2. What were they told to start/stop the most as a child? (Y'asmina and/or Y'Raos)
Y’malha couldn’t be mad at his son. He had to fake it. But goddess burn him, it was difficult.
“Raos,” he spoke, that deep timbre like an echo in a cave. His young son clenched his small, scrapped up fists, his busted lip pursed as he awaited his punishment. “You can’t beat up every kid that picks on Y’aela. She won’t toughen up unless she withstands a bit of the bickering.”
Young Raos’ ears twitched, sniffing. Not because he was crying. No. His son had a bit of a bloody nose. How many of the boys had he gone after?
“They said she didn’t belong here,” Raos lisped. Oh boy. Missing a front tooth too. Bless his soul. “Kept calling her Dead Eyes ‘n stuff. I don’t -like- it!” Raos let out his own little roar and, upon seeing his father arch a brow, promptly straightened up and glued his stare to his sand covered feet. “…Blue eyes aren’t dead eyes.”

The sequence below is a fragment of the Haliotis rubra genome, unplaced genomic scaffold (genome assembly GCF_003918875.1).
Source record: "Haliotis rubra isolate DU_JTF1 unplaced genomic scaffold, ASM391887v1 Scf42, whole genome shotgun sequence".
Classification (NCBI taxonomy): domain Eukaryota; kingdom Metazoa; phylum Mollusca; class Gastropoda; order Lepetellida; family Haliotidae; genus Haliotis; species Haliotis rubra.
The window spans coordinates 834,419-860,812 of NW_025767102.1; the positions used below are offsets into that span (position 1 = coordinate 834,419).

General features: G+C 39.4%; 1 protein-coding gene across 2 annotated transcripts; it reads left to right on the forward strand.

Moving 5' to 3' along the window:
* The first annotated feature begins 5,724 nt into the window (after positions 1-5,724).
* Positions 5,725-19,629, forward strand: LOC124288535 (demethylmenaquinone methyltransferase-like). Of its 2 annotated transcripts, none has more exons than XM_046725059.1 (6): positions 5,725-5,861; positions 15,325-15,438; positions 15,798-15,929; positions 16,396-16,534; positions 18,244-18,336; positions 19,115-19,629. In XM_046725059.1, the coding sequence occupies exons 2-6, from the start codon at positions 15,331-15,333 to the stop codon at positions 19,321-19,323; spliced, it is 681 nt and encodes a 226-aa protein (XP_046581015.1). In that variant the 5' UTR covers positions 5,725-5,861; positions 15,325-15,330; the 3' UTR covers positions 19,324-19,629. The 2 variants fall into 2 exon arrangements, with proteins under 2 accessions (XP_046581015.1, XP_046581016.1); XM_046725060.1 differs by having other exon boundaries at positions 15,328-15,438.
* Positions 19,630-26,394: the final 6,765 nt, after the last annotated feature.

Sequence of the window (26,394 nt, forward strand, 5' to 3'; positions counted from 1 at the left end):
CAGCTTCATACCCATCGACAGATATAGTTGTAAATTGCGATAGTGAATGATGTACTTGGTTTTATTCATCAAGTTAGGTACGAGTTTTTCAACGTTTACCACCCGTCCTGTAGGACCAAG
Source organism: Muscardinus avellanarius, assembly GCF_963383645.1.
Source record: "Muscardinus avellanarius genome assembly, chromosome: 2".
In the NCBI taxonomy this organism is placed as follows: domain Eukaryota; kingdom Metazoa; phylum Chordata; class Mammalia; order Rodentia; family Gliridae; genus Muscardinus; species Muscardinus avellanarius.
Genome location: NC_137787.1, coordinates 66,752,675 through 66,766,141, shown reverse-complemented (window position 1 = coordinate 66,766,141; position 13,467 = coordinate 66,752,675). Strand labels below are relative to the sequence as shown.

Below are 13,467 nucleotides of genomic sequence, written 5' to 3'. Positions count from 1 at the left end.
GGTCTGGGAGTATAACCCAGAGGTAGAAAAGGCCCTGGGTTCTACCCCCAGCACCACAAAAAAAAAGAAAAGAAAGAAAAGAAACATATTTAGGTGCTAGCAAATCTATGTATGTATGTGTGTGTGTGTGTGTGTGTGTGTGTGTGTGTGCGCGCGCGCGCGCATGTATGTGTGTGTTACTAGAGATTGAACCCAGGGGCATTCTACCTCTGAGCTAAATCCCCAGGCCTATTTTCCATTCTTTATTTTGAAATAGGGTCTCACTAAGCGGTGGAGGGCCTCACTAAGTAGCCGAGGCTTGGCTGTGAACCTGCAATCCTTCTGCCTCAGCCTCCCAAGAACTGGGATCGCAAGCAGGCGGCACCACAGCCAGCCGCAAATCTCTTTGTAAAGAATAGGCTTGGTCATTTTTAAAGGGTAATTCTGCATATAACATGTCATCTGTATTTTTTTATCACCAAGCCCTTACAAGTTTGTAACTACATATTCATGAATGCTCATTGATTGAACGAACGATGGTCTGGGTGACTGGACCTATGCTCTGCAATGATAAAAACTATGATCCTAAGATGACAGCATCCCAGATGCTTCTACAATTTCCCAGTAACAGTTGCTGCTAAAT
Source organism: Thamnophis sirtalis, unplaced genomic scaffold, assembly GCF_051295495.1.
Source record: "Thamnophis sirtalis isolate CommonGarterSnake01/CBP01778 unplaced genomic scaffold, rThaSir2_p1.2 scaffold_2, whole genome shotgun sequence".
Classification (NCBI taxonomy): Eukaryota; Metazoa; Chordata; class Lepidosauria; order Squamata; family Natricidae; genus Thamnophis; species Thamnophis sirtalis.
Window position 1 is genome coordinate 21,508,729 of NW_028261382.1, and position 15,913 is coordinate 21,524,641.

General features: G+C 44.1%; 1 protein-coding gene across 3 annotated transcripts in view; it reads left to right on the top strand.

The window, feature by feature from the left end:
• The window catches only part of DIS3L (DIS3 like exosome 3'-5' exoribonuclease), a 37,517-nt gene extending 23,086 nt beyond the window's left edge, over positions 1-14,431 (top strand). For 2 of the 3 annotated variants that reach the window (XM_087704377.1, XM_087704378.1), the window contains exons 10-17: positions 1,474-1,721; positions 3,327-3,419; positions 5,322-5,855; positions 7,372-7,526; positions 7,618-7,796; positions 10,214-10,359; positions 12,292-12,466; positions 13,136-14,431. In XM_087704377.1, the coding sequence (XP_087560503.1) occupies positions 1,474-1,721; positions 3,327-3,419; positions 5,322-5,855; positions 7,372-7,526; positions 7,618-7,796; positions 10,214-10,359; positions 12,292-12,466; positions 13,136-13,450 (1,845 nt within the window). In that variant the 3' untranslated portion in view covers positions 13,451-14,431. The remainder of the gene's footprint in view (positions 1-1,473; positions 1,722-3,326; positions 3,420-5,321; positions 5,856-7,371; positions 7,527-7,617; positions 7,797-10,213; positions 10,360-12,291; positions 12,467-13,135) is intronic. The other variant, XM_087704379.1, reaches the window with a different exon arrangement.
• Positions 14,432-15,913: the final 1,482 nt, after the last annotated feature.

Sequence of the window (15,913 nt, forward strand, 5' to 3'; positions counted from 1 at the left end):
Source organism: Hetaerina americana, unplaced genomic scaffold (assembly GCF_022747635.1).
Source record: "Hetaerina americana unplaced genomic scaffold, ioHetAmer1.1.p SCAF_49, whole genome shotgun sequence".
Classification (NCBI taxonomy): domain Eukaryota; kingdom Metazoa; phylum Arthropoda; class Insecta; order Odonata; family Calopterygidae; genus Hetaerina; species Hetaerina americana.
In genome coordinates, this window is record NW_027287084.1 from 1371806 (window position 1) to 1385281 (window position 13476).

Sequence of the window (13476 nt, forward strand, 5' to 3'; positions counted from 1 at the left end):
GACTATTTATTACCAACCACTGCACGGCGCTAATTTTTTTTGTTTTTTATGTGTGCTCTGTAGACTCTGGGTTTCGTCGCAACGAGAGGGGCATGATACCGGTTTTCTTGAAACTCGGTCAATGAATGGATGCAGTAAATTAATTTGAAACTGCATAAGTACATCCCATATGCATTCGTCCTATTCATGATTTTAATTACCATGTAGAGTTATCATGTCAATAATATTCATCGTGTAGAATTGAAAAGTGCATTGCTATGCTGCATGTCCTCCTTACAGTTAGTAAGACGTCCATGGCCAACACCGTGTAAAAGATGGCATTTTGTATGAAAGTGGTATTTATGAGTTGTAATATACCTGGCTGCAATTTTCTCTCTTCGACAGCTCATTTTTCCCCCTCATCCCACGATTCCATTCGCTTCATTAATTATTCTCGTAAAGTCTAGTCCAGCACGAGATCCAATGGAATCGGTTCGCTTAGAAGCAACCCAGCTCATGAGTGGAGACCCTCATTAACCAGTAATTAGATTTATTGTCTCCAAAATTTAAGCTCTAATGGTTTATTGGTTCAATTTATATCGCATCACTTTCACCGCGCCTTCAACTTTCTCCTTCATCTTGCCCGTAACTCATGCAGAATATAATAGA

“You’re right, son. They aren’t. But black eyes aren’t good either.” He’d have to…correct some of the mentalities about the tribe. Y’aela and her mother might not carry the darker skin and hair colors that most of them did. But they were a just as much a part of the tribe as the rest of them. And as Nunh, he wouldn’t tolerate such petty prodding. Still, he had his son to deal with. Crouching down to Y’raos’ height, Y’malha used his shirt to clean his son’s face.
“No more beating up the other kids,” the Nunh warned, loud enough that the mothers and younger Tias nearby could hear him. He brushed his son’s mop of copper hair out of his face and rested his forehead against his child’s, lowering his voice to a rumbling whisper.
“…At least, don’t start anything you can’t finish, my boy.”